From putting information in her syllabi urging her students to vote, asking students in class about voting strategies and even commiserating about the stressful election in office hours with students, Ries has been an important asset for voting strategy. She is excited about transgenerational power in voting.

“I’ve been at Colgate since the early 90s, so I’ve gone through lots of election cycles with students. Sometimes students are like ‘Oh, yeah, whatever or okay maybe I’m not even registered and it doesn’t matter’, but the last couple of cycles of students really feel like it matters. That gives me deep comfort,” she said. “My seniors in 2018, in the beginning of the semester, I asked if everybody was registered to vote, and about half of them were keen and were registered, and the other half didn’t really care. And then what happened was that the seniors who cared really talked the others into caring, and on election day, we carpooled down to the Hamilton library and every single one of them voted.”

Like Leventer, Ries recognizes the importance of facilitating students to encourage one another. As a Russian expert, Professor Ries has a deep concern for the upcoming election and ties to the Russian mafia.

 “I am very concerned that Trump will be reelected. I really care about what the future of American democracy looks like. So, I hope that if people haven’t voted they will take this opportunity to vote however they feel like voting, whichever party they want to vote for, but I hope they’ll understand that there are networks of criminal corruption that have infiltrated the American democratic system in the last four to five years,” she said.

Ries has given 22 talks about her scholarly research about Russian ties to the current administration in what she has titled “Thugocracy,” and she is not shy about sharing her concerns. 

“This is why I really want students to vote, and I am really hopeful that for all of the right reasons students are going to vote because your future totally depends on it. My future depends on it, your grandparents’ future depends on it, the existence of social security and Medicare depends on our voting now for a normal, decent, sane administration, and that’s not Trump.”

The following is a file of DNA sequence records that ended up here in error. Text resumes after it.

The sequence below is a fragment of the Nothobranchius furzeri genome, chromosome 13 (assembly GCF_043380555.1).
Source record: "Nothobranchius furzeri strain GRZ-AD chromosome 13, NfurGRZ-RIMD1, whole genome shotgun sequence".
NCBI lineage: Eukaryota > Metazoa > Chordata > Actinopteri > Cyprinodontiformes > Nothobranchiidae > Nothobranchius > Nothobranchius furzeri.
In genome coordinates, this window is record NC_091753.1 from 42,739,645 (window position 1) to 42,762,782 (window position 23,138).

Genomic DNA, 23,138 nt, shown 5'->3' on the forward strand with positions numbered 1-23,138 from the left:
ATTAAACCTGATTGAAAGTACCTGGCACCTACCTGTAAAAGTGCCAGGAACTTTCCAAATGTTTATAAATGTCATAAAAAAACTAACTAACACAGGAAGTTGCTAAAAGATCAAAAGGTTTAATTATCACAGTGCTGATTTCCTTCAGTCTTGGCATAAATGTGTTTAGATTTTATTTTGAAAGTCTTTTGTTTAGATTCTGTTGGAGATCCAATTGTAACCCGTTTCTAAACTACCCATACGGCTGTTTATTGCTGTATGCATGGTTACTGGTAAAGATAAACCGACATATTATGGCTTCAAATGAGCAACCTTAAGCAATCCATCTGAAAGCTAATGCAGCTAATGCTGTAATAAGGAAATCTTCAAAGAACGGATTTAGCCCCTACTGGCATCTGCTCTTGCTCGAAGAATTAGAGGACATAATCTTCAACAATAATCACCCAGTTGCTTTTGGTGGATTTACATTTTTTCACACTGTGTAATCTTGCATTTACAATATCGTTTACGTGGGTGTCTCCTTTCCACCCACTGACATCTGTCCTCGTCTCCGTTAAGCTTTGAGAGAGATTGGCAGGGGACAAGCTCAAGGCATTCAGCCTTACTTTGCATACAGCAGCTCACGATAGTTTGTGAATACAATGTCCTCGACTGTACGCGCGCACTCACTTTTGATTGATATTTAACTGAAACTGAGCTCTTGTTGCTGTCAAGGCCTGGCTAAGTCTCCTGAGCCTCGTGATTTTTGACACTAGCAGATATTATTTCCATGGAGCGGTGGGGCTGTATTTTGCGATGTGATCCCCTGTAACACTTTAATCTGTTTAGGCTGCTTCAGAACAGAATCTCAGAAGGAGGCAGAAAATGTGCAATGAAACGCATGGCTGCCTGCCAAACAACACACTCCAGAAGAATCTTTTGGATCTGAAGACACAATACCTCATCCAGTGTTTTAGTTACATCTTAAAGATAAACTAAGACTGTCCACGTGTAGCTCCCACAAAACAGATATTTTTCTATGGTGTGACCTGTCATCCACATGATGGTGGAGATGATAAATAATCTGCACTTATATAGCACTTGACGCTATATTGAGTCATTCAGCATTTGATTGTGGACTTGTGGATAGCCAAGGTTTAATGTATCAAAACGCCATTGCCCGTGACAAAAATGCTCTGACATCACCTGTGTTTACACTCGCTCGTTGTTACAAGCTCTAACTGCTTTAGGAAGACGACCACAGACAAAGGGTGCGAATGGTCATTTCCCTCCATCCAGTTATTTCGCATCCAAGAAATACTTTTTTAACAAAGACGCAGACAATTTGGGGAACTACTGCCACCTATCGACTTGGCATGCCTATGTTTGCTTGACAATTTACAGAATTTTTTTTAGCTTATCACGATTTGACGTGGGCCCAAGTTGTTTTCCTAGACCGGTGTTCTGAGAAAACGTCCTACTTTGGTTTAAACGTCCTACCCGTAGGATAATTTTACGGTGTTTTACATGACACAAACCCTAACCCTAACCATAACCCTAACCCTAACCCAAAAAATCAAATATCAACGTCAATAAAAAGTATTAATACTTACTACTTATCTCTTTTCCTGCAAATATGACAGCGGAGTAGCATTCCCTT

It is clear that Ries has a passion that shines into her activism. She is hopeful for the future and about the next generation,

“We’ll get through this. Transgenerational solidarity and transracial solidarity and trans-community solidarity is what’s going to get us through this,” she said.

Chen is currently teaching political psychology and social psychology. She is making sure that her students are politically aware and have a plan for voting.

“I have political psychology with [Chen] and she had us write a short paper on how to register to vote and cast our ballots in our own specific states. So we really have no excuse not to vote. I think it’s been helpful because there were a lot of ways to cast a ballot that I wasn’t fully aware of,” senior Taylor Casamassa said.

Chen also asked her political psychology students to reflect on the debates, both presidential and vice presidential.

“About half of my students felt that because the [presidential] debate was so upsetting and emotional they had a lot to write. The other half felt that they couldn’t finish the assignment and they gave up in the middle, [they felt] that it was too messy to even organize their thoughts,” Chen said.

Chen wants her students to be aware of their opportunity to have a voice,

“It’s our right. If we don’t vote, then you don’t have the right to complain afterward. Our vote is our time to put our voice in our democracy, which is really important,” she said. “We really should exercise that right”

As a psychology professor, Chen understands the emotions that are involved in politics.

“I try also to be neutral because emotions can be quite high, and I really hope that everyone feels comfortable speaking up in my classes. Whatever they feel, I let them vent after the first presidential debate and after the vice presidential debate. We just shared what we felt and thought in class. I hope they appreciated that, ” she said.

Professors at Colgate want students to understand that their voice matters, and voting is the perfect place to start becoming active and involved in U.S. politics.